Dressed in a grey trouser and a matching shirt, farmer Martin Gathogo, driving a pickup truck stops at the Kenya Armed Forces food processing plant in Gilgil.

He walks in and exchanges pleasantries with an attendant and then walks out.

“This is a newly established processing plant,” he says. “I am one of the suppliers here. I have been selling my produce here since April,” he adds.

The factory was officially launched by President Uhuru Kenyatta last month and being a food supplier, Gathogo was among those invited to attend,

“I shook the President’s hand, and he told me to continue with the good work and thanked me for being a reliable supplier,” he recalls.

Being a military establishment, becoming a food supplier at the facility is certainly not an easy task and one may wonder how Gathogo, 38, did it. It becomes clearer when we drive six kilometres away to his Unloi Farm

On one section of the farm, there is a plantation of spinach, another section hosts onions inside a greenhouse and he also produces honey.

For spinach, I plant them in shallow holes that measure one by one metre.

“In each hole, I plant 20 crops after mixing soil with organic manure, which I get from my 20 dairy cows,” says Gathogo.

This method of planting, according to him, enables the plants to shield each other from the scotching sun, therefore, he only needs to irrigate them at most twice weekly.

He also plants in similar fashion other vegetables such as cabbages. From an acre of spinach, he harvests about 10 tonnes of produce and sells a kilo at Sh25.

“I supply half a tonne of spinach to the facility monthly and three-four tonnes of onions in the same period.”

FORMER FREELANCE PHOTOGRAPHER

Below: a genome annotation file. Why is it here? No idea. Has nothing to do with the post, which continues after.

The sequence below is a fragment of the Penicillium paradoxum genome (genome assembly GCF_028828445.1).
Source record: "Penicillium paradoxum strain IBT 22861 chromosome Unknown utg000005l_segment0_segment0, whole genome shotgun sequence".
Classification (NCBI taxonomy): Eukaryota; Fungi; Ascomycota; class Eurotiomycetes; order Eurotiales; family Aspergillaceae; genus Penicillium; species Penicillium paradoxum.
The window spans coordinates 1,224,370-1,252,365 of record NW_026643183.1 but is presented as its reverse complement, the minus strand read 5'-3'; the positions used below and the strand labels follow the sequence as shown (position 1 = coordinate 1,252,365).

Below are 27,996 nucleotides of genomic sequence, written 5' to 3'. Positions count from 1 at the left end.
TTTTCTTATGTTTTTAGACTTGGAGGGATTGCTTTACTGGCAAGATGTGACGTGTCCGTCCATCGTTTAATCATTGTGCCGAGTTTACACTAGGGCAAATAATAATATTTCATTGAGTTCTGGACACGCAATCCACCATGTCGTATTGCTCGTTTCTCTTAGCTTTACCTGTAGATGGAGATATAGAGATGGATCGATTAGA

The onions are in two greenhouses, each measuring 50 by 100 feet. From each greenhouse, Gathogo harvests at least five tonnes of onions.

“I sell a kilo of onions at between Sh60-Sh80, depending on demand and supply,” says Gathogo, who recently emerged third in the small-scale fully commercialised farm category in the National Farmers Award Scheme sponsored by the Ministry of Agriculture and Elgon Kenya.

Besides the army, traders also flock his farm to buy produce in wholesale and resell in Gilgil and in Naivasha.

Gathogo, who farms on part of his 30 acres, gets water from River Morendat that crosses the land.

He is, however, sinking a borehole so that he can be assured of water supply as his agribusiness expands.

Along the river, an innovative Gathogo has put up 120 beehives, with the area being suitable for beekeeping due to flower-rich plants. “From each hive, I get about 10-13kg of honey every three to four months,” says Gathogo, adding that he sells a kilo in Gilgil at Sh1,000.

He started farming in 2000 when he bought his first cow at Sh20,000. A former freelance photographer, later bought a 50 by 100 feet plot from his cousin, where he put up a greenhouse and planted tomatoes. His investment was about Sh80,000.

Since then, he has continued to increase his acreage, but would sell to brokers before he began supplying to the army.

“The fact that I have a ready market not only motivates me, but also saves me the headache of dealing with brokers.”

Jeff Kahuho, a programmes manager at Participatory Ecological Land Use Management (PELUM, Kenya), based in Thika, noted that having a ready market offers a farmer a huge boost.

“A processor is a niche market and there are standards one is supposed to maintain which must be adhered to. As a small farmer, such a market offers one a chance to aggregate produce even from other farmers in cases of low supply and sell in high volumes,” he says.

First appeared here